CVIndependent

Tue04072020

Last updateFri, 03 Apr 2020 5pm

How do you tell the story of someone who describes herself as a “diva/goddess”—especially when one of the first things she says is, “I can’t imagine anybody would be interested in my life,” in an apparent contradiction?

Let’s start the story of Cardriner (Car-dree-ner) Bowden in 1963, three years after the famous sit-in at the Woolworth lunch counter in Greensboro, N.C., an attempt to integrate public spaces. Bowden was a freshman at a historically black college, North Carolina A&T State University, where Jesse Jackson was also a student.

“One day I was told, ‘We’re going to integrate the theater today,’” she recalls. “I didn’t have anything to do that day, so I went. We stood at the back of the line, thinking if they started arresting people, we wouldn’t get arrested, and would have time to get out of there. They reversed the line, so we got arrested first. I was in jail for 11 days. It was actually a lot of fun. We were singing and dancing. Those not arrested were outside the fence. It didn’t really feel like jail.

“Of course, whenever I applied for a job, I had to list that I had been arrested. They look at you really funny. But then they’d ask about it, and once I explained, it became OK. It wasn’t held against me.”

Born and raised in Goldsboro, N.C., Bowden was an only child whose father died when she was just 6 weeks old. She was raised partially by her grandmother, but also lived for a time with an aunt in Washington, D.C.

“The school there was the biggest I’d ever seen,” Bowden says. “I’d come from a place where I used to know everybody. The family my mom worked for (in Goldsboro) was white, and they were very nice, but Goldsboro wasn’t the kind of place I wanted to be in. I remember there was a billboard on the highway that said, ‘The Grand Dragon of the KKK welcomes you to Wayne Country, North Carolina.’ … The black women were teachers or nurses or worked in the homes of white people. I couldn’t see graduating from college to go back there to live.”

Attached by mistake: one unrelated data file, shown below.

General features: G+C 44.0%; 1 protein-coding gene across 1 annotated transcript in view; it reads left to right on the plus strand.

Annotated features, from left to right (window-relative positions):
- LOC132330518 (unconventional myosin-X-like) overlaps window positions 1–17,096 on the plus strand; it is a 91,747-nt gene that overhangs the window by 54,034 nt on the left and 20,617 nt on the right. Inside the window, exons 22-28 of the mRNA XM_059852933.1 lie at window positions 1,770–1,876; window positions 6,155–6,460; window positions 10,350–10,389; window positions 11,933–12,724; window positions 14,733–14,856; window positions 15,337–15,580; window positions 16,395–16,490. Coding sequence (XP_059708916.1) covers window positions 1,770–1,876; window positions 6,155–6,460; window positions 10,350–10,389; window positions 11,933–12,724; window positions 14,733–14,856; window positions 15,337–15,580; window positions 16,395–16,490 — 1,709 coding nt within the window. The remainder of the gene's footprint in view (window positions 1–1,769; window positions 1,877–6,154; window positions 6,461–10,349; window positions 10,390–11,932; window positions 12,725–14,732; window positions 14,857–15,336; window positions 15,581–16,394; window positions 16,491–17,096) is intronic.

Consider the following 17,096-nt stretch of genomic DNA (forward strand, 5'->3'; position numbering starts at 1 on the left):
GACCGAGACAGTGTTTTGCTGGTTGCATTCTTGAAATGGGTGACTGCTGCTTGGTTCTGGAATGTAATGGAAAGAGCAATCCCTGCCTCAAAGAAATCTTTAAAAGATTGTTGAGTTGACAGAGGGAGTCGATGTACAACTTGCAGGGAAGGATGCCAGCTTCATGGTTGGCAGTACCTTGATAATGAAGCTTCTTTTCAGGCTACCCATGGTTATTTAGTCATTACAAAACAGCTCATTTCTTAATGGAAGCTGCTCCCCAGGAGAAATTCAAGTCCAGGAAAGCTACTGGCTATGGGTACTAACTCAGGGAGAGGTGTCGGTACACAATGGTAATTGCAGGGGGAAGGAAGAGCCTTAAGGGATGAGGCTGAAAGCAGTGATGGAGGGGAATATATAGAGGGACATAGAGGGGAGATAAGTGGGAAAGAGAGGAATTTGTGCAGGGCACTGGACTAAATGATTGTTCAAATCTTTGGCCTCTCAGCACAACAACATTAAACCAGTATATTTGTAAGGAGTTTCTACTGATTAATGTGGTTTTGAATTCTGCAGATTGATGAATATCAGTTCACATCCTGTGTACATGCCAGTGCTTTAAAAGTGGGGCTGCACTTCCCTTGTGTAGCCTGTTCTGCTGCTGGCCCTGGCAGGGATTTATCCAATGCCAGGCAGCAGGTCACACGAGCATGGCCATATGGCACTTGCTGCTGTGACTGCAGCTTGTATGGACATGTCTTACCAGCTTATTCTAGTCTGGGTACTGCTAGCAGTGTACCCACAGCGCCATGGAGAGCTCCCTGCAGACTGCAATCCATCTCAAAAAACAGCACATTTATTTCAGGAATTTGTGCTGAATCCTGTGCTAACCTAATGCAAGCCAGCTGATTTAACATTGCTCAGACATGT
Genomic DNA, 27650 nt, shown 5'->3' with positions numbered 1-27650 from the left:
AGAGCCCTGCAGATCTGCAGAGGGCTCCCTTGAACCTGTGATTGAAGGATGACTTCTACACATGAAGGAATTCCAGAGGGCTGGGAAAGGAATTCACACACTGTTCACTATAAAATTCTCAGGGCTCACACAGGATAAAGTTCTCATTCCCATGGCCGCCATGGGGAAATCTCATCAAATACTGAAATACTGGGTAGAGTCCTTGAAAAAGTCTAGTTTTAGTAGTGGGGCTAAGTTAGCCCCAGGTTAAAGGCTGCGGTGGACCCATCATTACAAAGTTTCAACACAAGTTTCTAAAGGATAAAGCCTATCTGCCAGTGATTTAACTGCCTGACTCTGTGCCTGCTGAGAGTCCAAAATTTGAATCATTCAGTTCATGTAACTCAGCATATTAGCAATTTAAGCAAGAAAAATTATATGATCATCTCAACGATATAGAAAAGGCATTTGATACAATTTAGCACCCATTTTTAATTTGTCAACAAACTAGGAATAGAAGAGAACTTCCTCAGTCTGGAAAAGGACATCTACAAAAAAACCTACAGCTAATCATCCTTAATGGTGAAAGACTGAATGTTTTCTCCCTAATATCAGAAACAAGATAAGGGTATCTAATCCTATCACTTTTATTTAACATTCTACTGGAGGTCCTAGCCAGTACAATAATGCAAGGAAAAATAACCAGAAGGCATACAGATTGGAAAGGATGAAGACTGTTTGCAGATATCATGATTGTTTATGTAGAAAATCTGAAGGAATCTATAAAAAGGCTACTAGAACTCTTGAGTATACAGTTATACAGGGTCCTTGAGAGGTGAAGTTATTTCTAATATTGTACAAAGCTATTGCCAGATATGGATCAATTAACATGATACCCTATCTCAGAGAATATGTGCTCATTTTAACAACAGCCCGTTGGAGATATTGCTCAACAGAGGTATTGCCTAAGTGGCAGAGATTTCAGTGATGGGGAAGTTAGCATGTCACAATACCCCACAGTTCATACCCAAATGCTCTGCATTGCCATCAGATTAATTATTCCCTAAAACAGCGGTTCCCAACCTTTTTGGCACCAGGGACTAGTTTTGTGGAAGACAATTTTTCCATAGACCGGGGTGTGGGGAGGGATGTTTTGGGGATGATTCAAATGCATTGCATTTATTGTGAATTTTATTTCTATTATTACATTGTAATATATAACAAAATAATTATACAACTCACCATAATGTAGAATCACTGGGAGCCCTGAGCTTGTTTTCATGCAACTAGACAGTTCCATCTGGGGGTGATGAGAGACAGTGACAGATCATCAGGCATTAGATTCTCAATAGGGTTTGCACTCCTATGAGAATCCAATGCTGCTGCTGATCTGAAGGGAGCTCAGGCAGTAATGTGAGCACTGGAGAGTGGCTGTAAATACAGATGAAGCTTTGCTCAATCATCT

After spending summers working in Washington, D.C., Bowden left North Carolina to move there after graduating from college with a degree in education in 1966.

“I didn’t really want to teach, so I became a secretary at the Veterans Administration,” Bowden says. “But I knew I really didn’t belong there. I decided to teach, and got a job in Clinton, Md., teaching typing, shorthand and business machines at the high school level. I was one of the only two African Americans they’d ever hired, but I was young and knew I could deal with what I would encounter in a white school. I remember that a child of the pilot of Air Force One attended that school!

“I actually had to rent a car to go to the interview, and before I could even get back to the sorority house, where I was staying, the principal had called to tell me he was hiring me. I told him I didn’t even have a car or the money to buy one, and he called me back to say he had talked to the teacher’s credit union and told them to approve a loan for me.”

Bowden pointed out that Clinton was the place where John Wilkes Booth went after shooting Abraham Lincoln. “It’s where Mary Surratt was hanged as Booth’s accomplice. The principal of the high school, during my first year teaching there, wouldn’t make me come to night meetings, because the Klan might be looking for me.”

After teaching for six years in Maryland, Bowden made her way to California in 1972 to get married.